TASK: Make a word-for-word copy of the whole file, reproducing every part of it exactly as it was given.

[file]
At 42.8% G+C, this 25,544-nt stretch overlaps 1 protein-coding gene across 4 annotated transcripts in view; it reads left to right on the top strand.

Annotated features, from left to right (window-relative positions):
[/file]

At 42.8% G+C, this 25,544-nt stretch overlaps 1 protein-coding gene across 4 annotated transcripts in view; it reads left to right on the top strand.

Annotated features, from left to right (window-relative positions):